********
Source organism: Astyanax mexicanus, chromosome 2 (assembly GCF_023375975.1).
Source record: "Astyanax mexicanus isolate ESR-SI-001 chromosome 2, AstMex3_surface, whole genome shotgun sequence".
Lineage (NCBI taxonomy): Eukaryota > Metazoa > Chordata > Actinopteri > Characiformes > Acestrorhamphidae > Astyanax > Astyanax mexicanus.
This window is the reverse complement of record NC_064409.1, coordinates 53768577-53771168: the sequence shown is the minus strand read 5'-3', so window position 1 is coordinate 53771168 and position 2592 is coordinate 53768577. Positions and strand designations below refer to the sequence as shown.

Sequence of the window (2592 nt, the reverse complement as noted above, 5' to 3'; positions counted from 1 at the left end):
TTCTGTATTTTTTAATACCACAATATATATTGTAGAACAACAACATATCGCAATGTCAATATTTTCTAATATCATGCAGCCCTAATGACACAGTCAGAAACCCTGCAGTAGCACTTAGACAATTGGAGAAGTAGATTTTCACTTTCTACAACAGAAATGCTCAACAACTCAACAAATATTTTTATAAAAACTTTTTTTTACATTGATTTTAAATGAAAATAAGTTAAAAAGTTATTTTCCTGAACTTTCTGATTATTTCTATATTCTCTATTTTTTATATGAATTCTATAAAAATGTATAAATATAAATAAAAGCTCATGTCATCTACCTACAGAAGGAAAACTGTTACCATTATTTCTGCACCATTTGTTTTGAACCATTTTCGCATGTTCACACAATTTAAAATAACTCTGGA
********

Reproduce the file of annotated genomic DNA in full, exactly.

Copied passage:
Source organism: Astyanax mexicanus, chromosome 2 (assembly GCF_023375975.1).
Source record: "Astyanax mexicanus isolate ESR-SI-001 chromosome 2, AstMex3_surface, whole genome shotgun sequence".
Lineage (NCBI taxonomy): Eukaryota > Metazoa > Chordata > Actinopteri > Characiformes > Acestrorhamphidae > Astyanax > Astyanax mexicanus.
This window is the reverse complement of record NC_064409.1, coordinates 53768577-53771168: the sequence shown is the minus strand read 5'-3', so window position 1 is coordinate 53771168 and position 2592 is coordinate 53768577. Positions and strand designations below refer to the sequence as shown.

Sequence of the window (2592 nt, the reverse complement as noted above, 5' to 3'; positions counted from 1 at the left end):
TTCTGTATTTTTTAATACCACAATATATATTGTAGAACAACAACATATCGCAATGTCAATATTTTCTAATATCATGCAGCCCTAATGACACAGTCAGAAACCCTGCAGTAGCACTTAGACAATTGGAGAAGTAGATTTTCACTTTCTACAACAGAAATGCTCAACAACTCAACAAATATTTTTATAAAAACTTTTTTTTACATTGATTTTAAATGAAAATAAGTTAAAAAGTTATTTTCCTGAACTTTCTGATTATTTCTATATTCTCTATTTTTTATATGAATTCTATAAAAATGTATAAATATAAATAAAAGCTCATGTCATCTACCTACAGAAGGAAAACTGTTACCATTATTTCTGCACCATTTGTTTTGAACCATTTTCGCATGTTCACACAATTTAAAATAACTCTGGA